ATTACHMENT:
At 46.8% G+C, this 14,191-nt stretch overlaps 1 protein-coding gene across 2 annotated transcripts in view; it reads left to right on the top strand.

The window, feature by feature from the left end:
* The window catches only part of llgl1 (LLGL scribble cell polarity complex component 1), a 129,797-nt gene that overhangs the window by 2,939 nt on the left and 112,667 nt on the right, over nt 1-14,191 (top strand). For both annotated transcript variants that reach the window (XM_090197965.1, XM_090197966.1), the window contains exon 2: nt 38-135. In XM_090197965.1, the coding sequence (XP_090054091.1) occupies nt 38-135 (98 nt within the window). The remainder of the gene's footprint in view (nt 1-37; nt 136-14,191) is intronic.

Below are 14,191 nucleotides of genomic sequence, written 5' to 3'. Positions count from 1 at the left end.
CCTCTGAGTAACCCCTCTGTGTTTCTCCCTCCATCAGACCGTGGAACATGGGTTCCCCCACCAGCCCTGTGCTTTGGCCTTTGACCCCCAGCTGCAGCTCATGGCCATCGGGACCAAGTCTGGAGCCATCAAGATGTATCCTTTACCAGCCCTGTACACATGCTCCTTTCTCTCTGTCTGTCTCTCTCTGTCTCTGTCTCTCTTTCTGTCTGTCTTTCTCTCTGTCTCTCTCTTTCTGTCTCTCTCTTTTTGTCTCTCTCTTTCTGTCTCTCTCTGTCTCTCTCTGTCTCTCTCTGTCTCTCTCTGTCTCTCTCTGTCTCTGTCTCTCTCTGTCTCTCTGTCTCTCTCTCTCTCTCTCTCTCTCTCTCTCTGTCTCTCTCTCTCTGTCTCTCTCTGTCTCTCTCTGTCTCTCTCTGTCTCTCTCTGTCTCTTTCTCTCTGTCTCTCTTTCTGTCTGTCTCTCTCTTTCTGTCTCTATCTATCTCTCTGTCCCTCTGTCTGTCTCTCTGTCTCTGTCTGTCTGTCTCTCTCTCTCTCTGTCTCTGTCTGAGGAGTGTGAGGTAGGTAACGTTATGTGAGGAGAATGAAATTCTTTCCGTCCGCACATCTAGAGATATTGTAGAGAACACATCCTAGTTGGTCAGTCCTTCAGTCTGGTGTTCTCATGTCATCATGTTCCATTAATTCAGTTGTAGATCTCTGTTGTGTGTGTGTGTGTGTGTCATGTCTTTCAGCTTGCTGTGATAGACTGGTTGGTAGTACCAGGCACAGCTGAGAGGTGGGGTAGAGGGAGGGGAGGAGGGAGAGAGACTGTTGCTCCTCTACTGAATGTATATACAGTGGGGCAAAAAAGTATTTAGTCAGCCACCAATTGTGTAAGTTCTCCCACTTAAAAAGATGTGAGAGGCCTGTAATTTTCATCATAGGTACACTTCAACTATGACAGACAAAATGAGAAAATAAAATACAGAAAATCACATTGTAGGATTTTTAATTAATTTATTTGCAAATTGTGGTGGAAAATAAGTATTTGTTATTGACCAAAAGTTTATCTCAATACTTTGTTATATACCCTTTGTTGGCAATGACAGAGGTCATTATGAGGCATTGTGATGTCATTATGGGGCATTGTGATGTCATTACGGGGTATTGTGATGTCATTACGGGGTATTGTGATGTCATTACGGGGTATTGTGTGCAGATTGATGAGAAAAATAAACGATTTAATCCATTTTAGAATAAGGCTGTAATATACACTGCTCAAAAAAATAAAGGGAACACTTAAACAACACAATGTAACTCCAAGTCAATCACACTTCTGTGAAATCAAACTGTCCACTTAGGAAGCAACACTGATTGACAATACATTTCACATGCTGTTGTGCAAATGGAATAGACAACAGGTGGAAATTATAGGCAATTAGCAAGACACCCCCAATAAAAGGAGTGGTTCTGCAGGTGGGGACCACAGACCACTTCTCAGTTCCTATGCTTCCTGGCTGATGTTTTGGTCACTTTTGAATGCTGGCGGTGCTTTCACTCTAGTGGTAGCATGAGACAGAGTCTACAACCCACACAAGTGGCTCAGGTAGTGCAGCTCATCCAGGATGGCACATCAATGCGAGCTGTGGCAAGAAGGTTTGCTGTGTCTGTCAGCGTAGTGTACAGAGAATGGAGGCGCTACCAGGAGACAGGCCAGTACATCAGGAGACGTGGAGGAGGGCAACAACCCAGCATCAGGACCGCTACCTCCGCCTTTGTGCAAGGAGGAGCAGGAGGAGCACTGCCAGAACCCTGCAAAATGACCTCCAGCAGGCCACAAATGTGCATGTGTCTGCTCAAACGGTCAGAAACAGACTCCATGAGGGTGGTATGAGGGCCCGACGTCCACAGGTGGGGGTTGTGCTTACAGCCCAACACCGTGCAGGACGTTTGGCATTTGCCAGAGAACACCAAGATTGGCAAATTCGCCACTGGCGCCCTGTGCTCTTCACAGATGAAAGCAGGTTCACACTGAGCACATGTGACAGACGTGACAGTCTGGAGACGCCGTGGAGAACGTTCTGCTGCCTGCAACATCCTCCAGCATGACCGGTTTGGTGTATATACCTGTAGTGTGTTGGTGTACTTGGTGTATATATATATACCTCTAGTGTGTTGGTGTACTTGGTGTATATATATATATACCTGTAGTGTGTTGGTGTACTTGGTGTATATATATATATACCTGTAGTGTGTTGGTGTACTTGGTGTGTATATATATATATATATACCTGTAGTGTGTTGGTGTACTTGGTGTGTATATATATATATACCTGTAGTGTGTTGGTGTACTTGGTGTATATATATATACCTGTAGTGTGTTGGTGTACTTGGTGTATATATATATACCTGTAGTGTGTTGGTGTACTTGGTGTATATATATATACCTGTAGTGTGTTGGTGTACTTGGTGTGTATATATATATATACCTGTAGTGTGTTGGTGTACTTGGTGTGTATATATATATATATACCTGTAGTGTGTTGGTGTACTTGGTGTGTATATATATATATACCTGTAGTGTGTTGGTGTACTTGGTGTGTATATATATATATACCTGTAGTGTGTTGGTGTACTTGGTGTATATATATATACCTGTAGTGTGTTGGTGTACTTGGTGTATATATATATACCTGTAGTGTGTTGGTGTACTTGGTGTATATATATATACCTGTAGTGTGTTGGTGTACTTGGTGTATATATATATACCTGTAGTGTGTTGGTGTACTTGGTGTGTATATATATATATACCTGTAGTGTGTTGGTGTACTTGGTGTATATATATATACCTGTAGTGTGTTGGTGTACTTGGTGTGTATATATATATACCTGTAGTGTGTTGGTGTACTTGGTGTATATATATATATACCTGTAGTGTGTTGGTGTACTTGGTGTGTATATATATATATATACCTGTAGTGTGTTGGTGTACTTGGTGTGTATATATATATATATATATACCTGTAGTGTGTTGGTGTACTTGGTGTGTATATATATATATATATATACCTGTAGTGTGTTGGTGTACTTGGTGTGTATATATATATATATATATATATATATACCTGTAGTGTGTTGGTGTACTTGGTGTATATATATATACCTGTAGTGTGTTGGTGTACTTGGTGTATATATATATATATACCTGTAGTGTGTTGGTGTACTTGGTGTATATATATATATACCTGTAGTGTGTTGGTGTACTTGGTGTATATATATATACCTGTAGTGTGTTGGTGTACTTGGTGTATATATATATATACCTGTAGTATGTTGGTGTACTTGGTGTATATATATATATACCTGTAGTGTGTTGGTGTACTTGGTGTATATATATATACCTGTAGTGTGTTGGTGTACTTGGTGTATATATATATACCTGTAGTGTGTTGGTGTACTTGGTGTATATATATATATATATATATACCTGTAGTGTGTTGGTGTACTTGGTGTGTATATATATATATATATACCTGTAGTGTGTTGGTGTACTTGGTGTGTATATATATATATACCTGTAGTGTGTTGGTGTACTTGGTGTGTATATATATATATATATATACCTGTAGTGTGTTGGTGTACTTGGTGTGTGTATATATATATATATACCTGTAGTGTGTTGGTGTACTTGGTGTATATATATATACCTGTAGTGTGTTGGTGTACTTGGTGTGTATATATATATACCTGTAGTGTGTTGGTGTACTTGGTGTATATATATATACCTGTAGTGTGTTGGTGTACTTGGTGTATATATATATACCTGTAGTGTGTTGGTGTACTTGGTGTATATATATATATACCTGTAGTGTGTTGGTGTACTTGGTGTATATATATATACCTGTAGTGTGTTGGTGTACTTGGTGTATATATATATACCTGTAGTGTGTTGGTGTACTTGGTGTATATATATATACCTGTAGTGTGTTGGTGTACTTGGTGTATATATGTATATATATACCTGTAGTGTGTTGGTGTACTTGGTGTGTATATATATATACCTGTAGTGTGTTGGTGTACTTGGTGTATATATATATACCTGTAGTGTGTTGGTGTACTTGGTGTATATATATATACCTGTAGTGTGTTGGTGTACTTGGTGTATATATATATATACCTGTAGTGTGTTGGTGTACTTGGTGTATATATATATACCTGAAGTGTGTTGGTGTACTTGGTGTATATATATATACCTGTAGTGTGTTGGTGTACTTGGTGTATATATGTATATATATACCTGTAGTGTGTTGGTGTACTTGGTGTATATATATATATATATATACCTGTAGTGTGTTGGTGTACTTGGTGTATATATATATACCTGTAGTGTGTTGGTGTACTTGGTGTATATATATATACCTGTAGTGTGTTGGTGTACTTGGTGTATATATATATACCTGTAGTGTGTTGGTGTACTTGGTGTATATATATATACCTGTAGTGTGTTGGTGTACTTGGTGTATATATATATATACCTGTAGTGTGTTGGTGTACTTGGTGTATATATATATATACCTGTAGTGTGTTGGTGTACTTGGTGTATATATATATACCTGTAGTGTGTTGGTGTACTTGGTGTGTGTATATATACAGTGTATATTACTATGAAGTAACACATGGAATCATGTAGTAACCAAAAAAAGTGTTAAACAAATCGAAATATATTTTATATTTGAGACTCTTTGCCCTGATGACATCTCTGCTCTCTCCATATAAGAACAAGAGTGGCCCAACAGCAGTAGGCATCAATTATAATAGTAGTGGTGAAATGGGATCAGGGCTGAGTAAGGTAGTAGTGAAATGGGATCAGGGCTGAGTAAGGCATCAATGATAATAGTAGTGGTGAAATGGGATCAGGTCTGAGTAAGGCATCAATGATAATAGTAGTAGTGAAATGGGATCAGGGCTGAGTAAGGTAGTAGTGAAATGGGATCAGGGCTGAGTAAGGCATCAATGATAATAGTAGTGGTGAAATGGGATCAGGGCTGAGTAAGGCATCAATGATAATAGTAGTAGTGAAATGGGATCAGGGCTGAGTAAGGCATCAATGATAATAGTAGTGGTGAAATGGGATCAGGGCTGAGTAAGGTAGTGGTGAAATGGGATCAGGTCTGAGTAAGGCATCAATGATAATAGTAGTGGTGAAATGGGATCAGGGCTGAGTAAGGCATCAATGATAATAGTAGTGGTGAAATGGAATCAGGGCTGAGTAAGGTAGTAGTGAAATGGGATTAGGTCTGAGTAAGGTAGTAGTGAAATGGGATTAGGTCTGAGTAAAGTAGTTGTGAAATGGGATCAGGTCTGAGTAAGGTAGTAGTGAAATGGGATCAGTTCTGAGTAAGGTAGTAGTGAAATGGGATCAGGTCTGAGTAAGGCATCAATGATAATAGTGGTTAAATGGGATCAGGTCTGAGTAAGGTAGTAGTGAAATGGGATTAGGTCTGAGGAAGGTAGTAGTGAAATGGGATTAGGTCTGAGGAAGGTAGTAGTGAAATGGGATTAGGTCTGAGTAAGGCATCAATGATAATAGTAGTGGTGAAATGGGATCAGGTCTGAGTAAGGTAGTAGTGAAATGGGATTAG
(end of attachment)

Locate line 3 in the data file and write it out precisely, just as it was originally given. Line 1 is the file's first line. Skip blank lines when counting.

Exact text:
* The window catches only part of llgl1 (LLGL scribble cell polarity complex component 1), a 129,797-nt gene that overhangs the window by 2,939 nt on the left and 112,667 nt on the right, over nt 1-14,191 (top strand). For both annotated transcript variants that reach the window (XM_090197965.1, XM_090197966.1), the window contains exon 2: nt 38-135. In XM_090197965.1, the coding sequence (XP_090054091.1) occupies nt 38-135 (98 nt within the window). The remainder of the gene's footprint in view (nt 1-37; nt 136-14,191) is intronic.